Omar Khayyam. THE RUBAIYAT

3 old math books

2 old mysteries

1 Zen book

THE ANNOTATED ALICE

A TOLKIEN BESTIARY

John Steinbeck. 1 title

BREAKFAST AT TIFFANY’S DVD film

Edgar Allan Poe. TALES

Heinlein. DOOR INTO SUMER

Many, many Little Golden Books & Wonder Books & Disney Books

Several old prints

Norman Rockwell. 1 collection

ONE FLEW OVER THE CUCKOO’S NEST (3 copies)

1 old Life Magazine (Kim Novak cover)

ALICE IN WONDERLAND

CATCHER IN THE RYE

Several old school readers

PRINCE OF FROGTOWN

ARAB JACK the Adventures of a London Boy in The Soudan  dime Novel One Shilling Colorful action Cover Art

Several vintage PEANUTS cartoon collections

1 other cartoon collection

SONG OF THE SEA FROM RUDYARD KIPLING’S VERSE

1 novel

THE CLASS OF ’42 MARINES IN WW II

POOR RICHARD’S ALMANACKS

1 knitting book

1 sewing book

O YE JIGS AND JULEPS!

DOVIE

2 black history titles

CHOCTAW COUNTY CHRONICLES A History of Choctaw County Mississippi

Ferrol Sams. 1 title

1 old menu

George Bush. 1 title

1 African title

Several philosophy & history titles

2015: November 1 issue of New York Times Book Review Magazine

1 satire

Wallace Stevens. 1 title

12 Tolkien titles

3 large foreign wall maps

2 Harry Potter novels

Sheet Music for CHOPSTICKS WITH VARIATIONS FOR PIANO By John Thompson

1 astronomy book

Abner Dean. 1 title

Carl Jung. 1 title

Map of the heavens

THE LEADERSHIP GAP

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2-22-16 through 2-27-16

.Jakes. THE FORTUNES OF BRAK

THE ANARCHIST COOKBOOK

Lee. TO KILL A MOCKINGBIRD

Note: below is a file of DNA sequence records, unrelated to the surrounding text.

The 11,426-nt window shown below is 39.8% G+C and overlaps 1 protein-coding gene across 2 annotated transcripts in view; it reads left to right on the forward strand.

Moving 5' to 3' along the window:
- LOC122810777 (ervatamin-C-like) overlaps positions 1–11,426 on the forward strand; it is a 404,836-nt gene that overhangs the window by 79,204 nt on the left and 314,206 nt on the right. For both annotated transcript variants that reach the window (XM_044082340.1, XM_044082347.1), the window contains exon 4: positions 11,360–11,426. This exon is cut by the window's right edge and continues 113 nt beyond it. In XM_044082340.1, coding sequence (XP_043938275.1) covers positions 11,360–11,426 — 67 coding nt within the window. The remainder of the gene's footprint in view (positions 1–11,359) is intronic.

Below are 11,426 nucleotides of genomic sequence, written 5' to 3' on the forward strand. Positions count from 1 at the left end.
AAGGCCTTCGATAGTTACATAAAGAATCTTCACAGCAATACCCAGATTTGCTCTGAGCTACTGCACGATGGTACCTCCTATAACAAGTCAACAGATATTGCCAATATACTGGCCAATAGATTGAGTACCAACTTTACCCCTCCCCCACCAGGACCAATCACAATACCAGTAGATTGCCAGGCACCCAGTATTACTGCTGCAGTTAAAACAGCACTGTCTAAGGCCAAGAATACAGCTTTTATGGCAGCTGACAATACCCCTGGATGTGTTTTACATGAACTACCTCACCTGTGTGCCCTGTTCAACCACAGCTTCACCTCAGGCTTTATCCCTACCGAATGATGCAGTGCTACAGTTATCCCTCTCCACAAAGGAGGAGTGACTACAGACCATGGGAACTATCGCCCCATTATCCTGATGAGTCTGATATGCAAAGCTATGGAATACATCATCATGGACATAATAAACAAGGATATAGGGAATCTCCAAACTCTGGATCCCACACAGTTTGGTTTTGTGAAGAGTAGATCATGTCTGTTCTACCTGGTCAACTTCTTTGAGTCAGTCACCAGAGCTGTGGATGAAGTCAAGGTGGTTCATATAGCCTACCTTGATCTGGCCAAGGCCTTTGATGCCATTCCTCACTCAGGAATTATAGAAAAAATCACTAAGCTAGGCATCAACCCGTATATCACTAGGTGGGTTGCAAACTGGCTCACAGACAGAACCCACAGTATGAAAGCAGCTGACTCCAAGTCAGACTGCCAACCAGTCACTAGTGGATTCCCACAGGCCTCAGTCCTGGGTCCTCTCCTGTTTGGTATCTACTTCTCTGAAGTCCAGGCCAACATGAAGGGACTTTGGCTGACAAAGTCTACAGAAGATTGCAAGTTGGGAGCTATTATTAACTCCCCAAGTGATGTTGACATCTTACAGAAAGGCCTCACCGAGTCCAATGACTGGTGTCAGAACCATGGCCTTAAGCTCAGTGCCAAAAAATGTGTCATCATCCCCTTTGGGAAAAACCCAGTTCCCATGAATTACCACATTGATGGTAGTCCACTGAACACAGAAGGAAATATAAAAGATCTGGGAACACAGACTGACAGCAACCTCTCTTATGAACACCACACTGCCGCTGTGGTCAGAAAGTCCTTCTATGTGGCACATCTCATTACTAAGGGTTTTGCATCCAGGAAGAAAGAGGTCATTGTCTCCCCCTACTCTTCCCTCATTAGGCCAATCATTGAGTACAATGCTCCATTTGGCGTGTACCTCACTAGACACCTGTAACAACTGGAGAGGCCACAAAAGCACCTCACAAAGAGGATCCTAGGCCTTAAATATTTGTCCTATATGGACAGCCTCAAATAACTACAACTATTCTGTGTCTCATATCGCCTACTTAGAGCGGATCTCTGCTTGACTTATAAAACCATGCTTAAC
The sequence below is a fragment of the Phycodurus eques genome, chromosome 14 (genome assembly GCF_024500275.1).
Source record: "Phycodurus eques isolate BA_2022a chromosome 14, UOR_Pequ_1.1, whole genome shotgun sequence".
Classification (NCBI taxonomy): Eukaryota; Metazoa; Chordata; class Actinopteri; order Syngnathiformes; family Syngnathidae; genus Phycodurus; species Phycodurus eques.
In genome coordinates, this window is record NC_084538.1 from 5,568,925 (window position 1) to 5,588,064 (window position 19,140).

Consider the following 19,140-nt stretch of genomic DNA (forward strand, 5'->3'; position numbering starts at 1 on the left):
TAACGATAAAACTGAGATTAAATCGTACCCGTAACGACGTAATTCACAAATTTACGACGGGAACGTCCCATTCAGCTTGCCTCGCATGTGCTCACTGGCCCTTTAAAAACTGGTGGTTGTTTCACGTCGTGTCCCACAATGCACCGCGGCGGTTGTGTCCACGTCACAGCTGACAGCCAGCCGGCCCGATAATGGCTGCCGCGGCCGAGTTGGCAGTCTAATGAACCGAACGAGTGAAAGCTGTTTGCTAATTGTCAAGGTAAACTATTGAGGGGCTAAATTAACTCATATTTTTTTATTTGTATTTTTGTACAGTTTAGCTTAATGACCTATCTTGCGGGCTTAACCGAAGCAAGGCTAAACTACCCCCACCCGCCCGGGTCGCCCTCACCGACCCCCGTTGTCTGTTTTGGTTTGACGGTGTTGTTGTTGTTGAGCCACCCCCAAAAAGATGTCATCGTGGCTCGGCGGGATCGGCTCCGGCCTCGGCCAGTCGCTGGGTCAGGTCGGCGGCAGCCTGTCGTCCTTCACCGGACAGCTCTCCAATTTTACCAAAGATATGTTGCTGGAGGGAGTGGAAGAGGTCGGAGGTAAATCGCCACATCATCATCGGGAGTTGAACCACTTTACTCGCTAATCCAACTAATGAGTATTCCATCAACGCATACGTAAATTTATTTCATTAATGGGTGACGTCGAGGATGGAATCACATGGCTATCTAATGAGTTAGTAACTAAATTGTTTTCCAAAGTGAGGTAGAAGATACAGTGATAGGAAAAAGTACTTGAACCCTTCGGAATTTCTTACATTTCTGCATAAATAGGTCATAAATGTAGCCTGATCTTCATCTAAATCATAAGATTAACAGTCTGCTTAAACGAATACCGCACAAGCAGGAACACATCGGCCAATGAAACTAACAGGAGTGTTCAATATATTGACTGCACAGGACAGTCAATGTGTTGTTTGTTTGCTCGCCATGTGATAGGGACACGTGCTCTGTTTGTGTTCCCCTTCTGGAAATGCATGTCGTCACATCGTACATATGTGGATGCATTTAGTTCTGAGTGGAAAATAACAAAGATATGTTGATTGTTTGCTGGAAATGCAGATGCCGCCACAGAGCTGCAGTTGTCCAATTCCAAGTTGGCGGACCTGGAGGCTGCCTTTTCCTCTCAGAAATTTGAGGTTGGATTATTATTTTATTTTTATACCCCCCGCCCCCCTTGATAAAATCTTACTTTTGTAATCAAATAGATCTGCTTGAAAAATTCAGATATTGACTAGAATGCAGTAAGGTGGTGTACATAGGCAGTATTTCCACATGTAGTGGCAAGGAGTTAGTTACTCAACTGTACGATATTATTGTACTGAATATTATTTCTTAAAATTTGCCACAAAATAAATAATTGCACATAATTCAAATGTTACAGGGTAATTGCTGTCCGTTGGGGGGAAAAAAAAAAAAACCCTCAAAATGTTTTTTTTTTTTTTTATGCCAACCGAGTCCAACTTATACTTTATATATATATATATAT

Jules Verne. 1 title

Agatha Christie. 2 titles

2 large photo books on Alabama

Ogden Nash. 1 title

BIRMINGHAM THEN AND NOW

1 philosophy books

Stephen King. 1 title

1 35mm slide

Shakespeare. 1 title

Ray Bradbury. 3 titles

King. THE SHINING

3 century-old novels

1 POW bracelet

Several middle eastern-language titles

Several German language title

THE ECONOMICS OF TAXATION

1914: May 30 Issue of Collier’s Magazine with Cover Art By J. C. Leyendecker of Soldier Playing Taps & Jack London Article & Back Page ad for Nyal’s Face Cream

MAGNOLIA SPRINGS COOKBOOK

Many works of philosophy and history

Many copies of Elsie Dinsmore books by Martha Finley

1 Disney DVD film

Philip K. Dick. 1 title

H. P. Lovecraft. 1 title

Isaac Asimov. 1 title

Abbot. FLATLAND

A stack of Soldier of Fortune Magazines

Several war histories

Hamilton. THE ROMAN WAY

Steinbeck. THE RED PONY slipcased

Washington Irving. 1 leatherbound title

LIVING WELSH

POETRY ON FOURTH

Hardy. RETURN OF THE NATIVE

2 FRENCH NOVELS

Mitchell. GONE WITH THE WIND